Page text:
Sales Tax and Service Charges
Check over your contracts carefully to ensure that sales tax is included in the quoted price; otherwise, you may be in for a surprise when you receive your final bills. ”It may sound insignificant, but when you’re talking amounts the size of a reception bill, the taxes can add up,” said Kyle.
Also, service charges are not the same as gratuities; “Sometimes, for example, a private club will just charge an 18-22 % service charge for administering the wedding,” explained Bussen. “This money is not distributed to tipped employees and gratuities may be left to your discretion, which could double the money you need for ‘service.'”
Additionally, the “plus plus” can make a huge difference. “If a caterer quotes you $110 per person ++, that means that you will also need to add service and tax on top of that quote,” explained Kaneko. “Those two tiny plus signs can add as much as 30% on top of the base cost. In this scenario, that miscalculation would equal $5,000 of unexpected catering costs for a 150-person wedding.”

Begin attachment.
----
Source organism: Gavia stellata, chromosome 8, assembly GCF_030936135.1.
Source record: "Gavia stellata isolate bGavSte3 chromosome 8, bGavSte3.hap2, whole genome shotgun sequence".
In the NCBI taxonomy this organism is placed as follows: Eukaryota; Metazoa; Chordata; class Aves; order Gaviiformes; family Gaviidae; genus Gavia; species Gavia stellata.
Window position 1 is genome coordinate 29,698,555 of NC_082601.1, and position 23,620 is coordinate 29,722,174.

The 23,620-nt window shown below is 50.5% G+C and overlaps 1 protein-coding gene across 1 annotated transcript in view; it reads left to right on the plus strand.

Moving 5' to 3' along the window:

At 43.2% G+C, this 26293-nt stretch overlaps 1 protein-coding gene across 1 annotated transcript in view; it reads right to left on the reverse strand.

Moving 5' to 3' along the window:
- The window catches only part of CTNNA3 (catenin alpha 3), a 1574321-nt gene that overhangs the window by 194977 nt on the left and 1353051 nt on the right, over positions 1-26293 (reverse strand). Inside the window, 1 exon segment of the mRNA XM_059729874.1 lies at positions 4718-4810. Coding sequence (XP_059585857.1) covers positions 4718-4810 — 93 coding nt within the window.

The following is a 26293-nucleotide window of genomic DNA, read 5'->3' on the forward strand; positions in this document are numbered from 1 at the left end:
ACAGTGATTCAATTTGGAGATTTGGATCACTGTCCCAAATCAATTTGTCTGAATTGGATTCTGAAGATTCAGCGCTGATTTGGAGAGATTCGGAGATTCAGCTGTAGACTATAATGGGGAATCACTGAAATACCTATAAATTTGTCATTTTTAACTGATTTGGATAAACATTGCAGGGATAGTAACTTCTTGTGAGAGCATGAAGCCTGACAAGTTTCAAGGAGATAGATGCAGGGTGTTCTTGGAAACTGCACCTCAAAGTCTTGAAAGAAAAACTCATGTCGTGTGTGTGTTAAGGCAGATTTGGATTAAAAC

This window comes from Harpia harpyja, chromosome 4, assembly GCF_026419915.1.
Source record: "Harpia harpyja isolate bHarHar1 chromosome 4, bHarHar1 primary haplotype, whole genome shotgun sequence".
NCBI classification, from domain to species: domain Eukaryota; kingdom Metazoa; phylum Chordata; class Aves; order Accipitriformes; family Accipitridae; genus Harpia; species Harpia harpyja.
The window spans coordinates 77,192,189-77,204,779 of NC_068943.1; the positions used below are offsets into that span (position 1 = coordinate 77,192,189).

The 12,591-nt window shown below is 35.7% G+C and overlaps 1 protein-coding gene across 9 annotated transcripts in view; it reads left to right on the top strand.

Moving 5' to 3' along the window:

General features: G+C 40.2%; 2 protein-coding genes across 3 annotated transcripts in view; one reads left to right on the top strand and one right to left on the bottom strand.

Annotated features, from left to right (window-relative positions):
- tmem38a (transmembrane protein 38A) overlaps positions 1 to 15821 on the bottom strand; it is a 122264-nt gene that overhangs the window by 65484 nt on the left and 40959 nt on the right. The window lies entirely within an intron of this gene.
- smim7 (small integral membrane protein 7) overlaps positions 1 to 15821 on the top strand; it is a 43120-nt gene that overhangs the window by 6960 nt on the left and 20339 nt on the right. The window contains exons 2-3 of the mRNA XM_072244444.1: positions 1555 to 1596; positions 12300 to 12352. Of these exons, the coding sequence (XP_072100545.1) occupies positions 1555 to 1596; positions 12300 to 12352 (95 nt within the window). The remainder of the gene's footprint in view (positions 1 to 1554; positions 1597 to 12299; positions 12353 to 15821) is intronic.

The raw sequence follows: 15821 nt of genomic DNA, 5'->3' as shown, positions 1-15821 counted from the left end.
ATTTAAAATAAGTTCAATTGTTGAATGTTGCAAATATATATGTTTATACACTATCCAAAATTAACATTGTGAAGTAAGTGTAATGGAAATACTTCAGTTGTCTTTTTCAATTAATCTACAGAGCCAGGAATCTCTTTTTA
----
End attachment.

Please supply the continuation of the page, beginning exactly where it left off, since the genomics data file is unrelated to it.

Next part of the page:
Whether your wedding runs over the allotted time because you got a late start or because you choose in the heat of the moment to extend it, keep in mind that you’ll have to pay for any time outside of the contracted time. “When you’re in party mode, it’s easy to say, ‘party on!’ But be sure to know ahead of time what the overtime charges will be,” said Dietz. “The venue usually has an option to extend — for a price — but don’t forget your other vendors, such as DJ or band, photographers and videographers. They will also have overtime fees and will most likely need to be paid on the spot to continue.”